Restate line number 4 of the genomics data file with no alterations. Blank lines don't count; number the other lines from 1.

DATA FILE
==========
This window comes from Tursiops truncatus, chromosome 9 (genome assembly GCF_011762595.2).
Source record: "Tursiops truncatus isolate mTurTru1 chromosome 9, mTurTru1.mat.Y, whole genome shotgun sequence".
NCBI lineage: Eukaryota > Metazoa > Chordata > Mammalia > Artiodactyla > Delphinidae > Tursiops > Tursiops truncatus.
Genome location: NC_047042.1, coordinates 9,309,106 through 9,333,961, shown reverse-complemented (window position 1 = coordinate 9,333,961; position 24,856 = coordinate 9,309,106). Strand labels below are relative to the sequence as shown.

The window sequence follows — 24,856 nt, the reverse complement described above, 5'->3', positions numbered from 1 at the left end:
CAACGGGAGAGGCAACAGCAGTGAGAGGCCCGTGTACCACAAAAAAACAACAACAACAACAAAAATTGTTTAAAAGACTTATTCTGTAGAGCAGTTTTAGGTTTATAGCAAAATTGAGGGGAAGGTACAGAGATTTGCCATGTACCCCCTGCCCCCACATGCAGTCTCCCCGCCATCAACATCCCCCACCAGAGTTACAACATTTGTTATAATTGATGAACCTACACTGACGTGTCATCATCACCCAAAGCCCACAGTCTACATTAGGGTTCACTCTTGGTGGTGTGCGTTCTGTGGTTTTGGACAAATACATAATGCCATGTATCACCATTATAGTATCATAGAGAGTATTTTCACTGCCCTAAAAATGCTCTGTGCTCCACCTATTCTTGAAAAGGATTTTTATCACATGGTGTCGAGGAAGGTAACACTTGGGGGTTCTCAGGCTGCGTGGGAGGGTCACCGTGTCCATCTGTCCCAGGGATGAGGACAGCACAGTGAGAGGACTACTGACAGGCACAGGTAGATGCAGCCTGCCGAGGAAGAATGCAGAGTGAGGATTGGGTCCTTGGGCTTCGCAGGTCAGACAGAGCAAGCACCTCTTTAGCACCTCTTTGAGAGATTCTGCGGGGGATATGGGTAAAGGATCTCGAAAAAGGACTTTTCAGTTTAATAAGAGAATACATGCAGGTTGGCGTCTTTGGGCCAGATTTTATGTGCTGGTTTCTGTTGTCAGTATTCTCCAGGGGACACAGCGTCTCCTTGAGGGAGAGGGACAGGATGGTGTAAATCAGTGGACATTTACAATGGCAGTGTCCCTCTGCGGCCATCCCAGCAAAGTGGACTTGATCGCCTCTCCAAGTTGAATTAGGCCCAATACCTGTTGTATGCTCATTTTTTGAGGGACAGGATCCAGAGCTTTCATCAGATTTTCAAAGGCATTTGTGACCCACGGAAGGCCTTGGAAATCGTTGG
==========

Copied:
Genome location: NC_047042.1, coordinates 9,309,106 through 9,333,961, shown reverse-complemented (window position 1 = coordinate 9,333,961; position 24,856 = coordinate 9,309,106). Strand labels below are relative to the sequence as shown.